If the affidavit establishes that a defendant is in the military and the defendant fails to make an appearance in the case, the court will appoint an attorney to represent the servicemember before allowing the case to proceed.[7] That attorney is charged with reaching out to the defendant servicemember to determine if a deployment or other military service prevents the defendant from participating in the court proceeding.  The attorney or the court must move to stay the case at least 90 days if there is a defense to the action, which cannot be presented without the presence of the defendant or the attorney could not contact the defendant or determine if the defendant has a meritorious defense to the lawsuit.[8] The stay can then be extended in the court’s discretion as needed to accommodate the defendant’s military service.[9] Even if the court grants a default judgment after the stay, that judgment may still be vacated if the defendant’s deployment materially affected the service member’s ability to make a meritorious defense before judgment was entered.[10] While the materiality can be a nebulous concept, especially if the defendant had leave from military duty at the time of the default judgment, at least one Virginia court burdened the defendant with showing his or her whereabouts at the time of judgment and proving that military service truly prevented participation and defense of that suit. [11]

Even if a defendant service member has notice of a case or has appeared in it, the case may still be stayed, albeit in much more limited circumstances.[12] In this instance, the defendant or the court first must move to stay the case at least 90 days if there are facts submitted supporting the defendant’s military duties materially affect his or her ability to appear in court, and the defendant’s commanding officer also submits a letter that the defendant’s duty prevents him or her from appearing in court and leave is not authorized for that purpose.[13] The court then decides whether there is a material effect on the defendant’s ability to appear before granting the stay.  The U.S. Supreme Court has held that a court must consider not only whether a defendant servicemember has the ability to attend the trial but also adequate time and opportunity to prepare his or her defenses. [14] If a request for an extension of stay is denied after a defendant has appeared, an attorney is appointed for him or her.[15]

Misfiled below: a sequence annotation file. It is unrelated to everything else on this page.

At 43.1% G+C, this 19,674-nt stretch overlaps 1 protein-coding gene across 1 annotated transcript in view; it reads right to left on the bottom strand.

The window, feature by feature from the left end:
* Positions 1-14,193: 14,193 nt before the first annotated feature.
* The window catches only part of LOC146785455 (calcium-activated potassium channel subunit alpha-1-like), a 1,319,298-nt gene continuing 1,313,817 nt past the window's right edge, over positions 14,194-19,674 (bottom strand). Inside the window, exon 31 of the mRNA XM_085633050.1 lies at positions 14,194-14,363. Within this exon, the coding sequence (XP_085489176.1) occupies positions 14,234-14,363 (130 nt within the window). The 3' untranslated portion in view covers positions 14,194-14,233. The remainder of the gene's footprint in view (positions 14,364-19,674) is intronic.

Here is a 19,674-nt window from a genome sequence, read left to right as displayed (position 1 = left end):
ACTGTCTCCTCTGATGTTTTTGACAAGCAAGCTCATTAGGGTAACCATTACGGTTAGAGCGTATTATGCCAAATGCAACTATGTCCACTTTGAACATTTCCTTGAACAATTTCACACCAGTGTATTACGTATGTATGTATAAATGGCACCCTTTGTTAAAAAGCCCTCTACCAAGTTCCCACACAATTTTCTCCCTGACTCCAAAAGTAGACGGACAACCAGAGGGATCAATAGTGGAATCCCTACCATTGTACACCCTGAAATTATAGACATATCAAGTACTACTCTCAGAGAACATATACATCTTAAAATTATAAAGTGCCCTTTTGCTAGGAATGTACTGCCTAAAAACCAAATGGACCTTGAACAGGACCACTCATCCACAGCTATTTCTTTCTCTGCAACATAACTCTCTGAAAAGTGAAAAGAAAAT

The Act’s impact is not limited to the increased procedural requirements for getting a judgment against a defendant service member.  Substantively, the Act grants additional rights a defendant in the military that may affect obligations owed to associations.  A court may waive any fine or penalty if payments were materially affected by service.[16] If, for example, military service prevented the timely payment of assessments, the court may strike any late fees on the service member’s account.  Garnishments may be stayed too, preventing collection of judgments that have already been entered against the service member.[17]

A court’s authority to reduce late fees and other penalties under the Act does not, however, create an obligation on the association to forego such remedies prior to trial.  Associations should continue to apply late fees and penalties consistent with their governing documents and collection resolutions.  The court will determine, after the filing of the suit, if such fees and penalties should be waived based on the defendant’s military service.  Further, a court’s authority to waive fees and penalties does not extend to waiving assessment obligations or other financial obligations that a service member has to the association under the governing documents.[18]